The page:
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Despite New Approaches, Traditional Media Prevail

Aug 11, 2003  •  Post A Comment

The new rage in media planning was supposed to be something called “media neutrality,” an approach that would free agencies from thinking about ad campaigns in terms of the traditional mass media they’ve long been known to favor and move things in a direction of a total communications mix that might include nontraditional media or other marketing services such as promotion, direct marketing and public relations. It’s been the mantra of most leading-edge shops, especially those that sell themselves as having a strategic approach to media planning.
They’ve even invented a lexicon to describe this new approach, substituting the very word “media” with phrases such as “consumer contacts”-the idea being that anything coming in contact with a consumer was a potential brand medium.
Recently, the big shops have stepped up the game, creating new strategic planning positions and hiring senior executives with consumer account planning backgrounds and who could think beyond traditional media boxes. Just last week mega-shop Starcom MediaVest Group announced the hiring of five so-called “context planners,” while Universal McCann recently hired a “creative director” and a “channel account planner” to work in its “communications architecture” group.
That development was supposed to give pause to the traditional media. The thinking was they would fear that these new approaches might mean more dollars shifting out of traditional media such as television and into new and nontraditional media, or into marketing services.
But if the latest findings from a respected media industry report are any indication, that has yet to happen and is not likely to for the foreseeable future. In fact, the just-released 2003 edition of Veronis Suhler Stevenson’s Communications Industry Forecast shows scant erosion in traditional advertising’s share of marketing budgets and hardly any growth in other forms of marketing spending. And as far as Veronis can see, advertising won’t be losing any more share.
While there are slight ebbs and flows over the 11-year period analyzed in the current edition, the Veronis report predicts that traditional advertising will enjoy a 56.3 percent share of marketing budgets in the year 2007, a modest increase over the 56.2 percent it had in 1997, the report’s base year.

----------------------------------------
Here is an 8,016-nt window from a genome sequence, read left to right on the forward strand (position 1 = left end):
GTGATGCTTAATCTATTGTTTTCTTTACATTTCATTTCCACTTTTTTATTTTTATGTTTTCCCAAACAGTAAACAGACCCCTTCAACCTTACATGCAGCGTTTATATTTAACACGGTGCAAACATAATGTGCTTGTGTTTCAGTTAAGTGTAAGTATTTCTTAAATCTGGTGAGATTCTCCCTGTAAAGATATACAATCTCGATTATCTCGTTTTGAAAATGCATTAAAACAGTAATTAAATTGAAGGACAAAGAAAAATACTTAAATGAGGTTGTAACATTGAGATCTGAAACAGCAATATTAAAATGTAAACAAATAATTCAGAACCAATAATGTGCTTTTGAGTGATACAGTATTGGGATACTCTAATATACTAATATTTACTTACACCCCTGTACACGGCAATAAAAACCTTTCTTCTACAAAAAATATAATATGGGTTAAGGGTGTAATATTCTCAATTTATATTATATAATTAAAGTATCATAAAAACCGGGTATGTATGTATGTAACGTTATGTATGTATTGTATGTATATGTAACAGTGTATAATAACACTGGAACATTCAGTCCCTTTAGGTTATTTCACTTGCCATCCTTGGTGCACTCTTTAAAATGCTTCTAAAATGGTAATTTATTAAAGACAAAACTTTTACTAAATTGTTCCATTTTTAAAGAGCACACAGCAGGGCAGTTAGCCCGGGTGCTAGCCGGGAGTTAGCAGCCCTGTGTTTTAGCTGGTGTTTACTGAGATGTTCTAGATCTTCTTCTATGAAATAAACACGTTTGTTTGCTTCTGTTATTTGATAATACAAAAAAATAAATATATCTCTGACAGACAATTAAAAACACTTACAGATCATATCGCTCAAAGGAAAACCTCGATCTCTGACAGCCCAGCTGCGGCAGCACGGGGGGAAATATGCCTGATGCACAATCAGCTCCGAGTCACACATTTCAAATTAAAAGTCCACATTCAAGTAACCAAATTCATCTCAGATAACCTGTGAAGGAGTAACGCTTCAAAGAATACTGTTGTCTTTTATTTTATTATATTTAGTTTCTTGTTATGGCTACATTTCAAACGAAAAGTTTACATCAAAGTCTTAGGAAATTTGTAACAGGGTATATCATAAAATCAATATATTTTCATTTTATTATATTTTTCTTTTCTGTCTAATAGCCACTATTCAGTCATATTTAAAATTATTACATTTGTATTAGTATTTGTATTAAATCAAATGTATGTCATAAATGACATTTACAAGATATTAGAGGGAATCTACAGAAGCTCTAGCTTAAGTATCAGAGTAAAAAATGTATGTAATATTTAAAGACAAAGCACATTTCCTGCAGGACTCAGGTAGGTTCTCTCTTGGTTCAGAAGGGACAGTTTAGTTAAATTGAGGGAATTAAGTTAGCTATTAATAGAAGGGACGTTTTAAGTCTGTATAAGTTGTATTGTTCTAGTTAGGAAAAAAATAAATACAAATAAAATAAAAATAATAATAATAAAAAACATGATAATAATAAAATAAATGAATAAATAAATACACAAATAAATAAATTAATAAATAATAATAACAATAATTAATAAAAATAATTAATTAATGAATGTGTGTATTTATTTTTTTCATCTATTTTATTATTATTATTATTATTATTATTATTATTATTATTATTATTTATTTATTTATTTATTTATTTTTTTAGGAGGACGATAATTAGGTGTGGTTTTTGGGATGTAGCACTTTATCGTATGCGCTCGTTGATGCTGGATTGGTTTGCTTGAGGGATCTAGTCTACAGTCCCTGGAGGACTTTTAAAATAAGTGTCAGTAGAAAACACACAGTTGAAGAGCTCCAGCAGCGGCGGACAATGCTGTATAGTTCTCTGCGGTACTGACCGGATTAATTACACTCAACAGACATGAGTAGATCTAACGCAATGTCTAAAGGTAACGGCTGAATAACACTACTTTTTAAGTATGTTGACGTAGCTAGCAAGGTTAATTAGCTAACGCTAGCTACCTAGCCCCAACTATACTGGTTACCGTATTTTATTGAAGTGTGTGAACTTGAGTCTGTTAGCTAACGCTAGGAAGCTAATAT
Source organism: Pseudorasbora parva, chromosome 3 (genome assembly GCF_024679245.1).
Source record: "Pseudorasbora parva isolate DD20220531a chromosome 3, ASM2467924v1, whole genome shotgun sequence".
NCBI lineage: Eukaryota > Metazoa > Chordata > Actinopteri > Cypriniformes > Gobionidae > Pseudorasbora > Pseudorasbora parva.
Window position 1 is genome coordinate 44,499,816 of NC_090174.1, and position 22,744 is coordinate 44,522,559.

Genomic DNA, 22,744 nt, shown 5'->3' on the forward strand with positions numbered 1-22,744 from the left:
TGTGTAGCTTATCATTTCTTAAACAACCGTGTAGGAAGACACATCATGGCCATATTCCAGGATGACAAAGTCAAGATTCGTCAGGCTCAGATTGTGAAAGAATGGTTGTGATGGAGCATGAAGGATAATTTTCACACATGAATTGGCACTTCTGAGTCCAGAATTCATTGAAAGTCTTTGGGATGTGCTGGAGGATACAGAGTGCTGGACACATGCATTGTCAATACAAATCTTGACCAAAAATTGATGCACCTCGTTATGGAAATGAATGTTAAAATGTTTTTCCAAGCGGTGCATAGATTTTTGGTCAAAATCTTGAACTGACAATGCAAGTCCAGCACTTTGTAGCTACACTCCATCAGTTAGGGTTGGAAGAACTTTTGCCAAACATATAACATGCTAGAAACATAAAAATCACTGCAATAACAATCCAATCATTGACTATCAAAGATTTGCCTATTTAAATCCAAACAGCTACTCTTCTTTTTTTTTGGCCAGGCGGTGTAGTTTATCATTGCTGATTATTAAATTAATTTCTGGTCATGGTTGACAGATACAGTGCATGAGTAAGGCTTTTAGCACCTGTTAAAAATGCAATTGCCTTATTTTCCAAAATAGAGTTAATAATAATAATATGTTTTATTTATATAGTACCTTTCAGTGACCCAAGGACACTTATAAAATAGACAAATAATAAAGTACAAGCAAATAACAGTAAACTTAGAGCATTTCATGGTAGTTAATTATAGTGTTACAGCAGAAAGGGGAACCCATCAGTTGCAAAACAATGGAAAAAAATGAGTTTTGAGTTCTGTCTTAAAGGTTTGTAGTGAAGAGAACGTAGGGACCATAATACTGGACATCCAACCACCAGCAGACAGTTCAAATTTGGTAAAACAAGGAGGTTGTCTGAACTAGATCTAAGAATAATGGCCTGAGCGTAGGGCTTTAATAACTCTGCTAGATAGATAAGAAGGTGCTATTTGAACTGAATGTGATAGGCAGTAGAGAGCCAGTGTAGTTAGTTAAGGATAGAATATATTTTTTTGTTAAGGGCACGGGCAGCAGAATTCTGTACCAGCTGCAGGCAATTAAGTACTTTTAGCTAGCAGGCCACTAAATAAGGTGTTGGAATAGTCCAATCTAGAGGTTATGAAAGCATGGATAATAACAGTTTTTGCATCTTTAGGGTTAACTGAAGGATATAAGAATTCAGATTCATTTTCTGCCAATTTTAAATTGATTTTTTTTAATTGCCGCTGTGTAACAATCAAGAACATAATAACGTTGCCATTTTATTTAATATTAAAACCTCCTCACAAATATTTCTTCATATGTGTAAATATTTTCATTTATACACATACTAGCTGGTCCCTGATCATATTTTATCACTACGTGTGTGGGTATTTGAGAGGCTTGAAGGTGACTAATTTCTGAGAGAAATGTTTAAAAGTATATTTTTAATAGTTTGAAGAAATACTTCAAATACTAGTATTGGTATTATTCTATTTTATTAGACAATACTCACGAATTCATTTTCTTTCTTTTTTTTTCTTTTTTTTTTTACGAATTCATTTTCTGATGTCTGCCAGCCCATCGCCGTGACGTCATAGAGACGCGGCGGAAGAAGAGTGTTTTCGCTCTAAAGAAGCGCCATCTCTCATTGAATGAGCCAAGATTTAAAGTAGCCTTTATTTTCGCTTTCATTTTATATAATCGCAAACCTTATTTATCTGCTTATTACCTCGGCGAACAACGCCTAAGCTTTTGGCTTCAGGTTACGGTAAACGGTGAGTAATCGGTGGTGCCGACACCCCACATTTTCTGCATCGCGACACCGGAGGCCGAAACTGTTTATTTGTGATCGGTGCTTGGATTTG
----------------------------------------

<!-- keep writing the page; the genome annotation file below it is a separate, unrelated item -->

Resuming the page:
As VSS calls it, both segments expanded at about the same robust rates during the build-up of the late 1990s, crashed at about the same levels when the bubble burst and are expanding at about the same rates of recovery.
“Overall, we project spending on advertising, marketing services and specialty media will advance 4.5 percent to $319.4 billion in 2003, sparked primarily by the marketing services and specialty media segment,” estimates the report, which goes on to project a compound annual growth rate of 6.1 percent for the 2002-07 period.
Thanks, But No Thanks
If accurate, the Veronis outlook suggests that despite the hype of communications planners, Madison Avenue will experience status quo in terms of the communications mix.
Could it be that Veronis has grossly underestimated the impact of media-neutral planning? At least one top media agency executive doesn’t think so, telling TelevisionWeek, “We’re doing all the right things. We’re saying all the right things. And we’re moving in this direction, but maybe the issue isn’t with the media agencies. Maybe it’s our clients. When all is said and done, they say, `Thank you, it’s very interesting, but give us TV and magazines.’ For this change to work, it’s got to come from the marketers themselves.”
Whether that ultimately transpires is anyone’s guess. While advertisers have grown somewhat disgruntled, even irate, over the use of certain traditional media-especially the rapidly inflating costs of network TV-in the end they seem loath to take a risk on tinkering with the traditional media mix.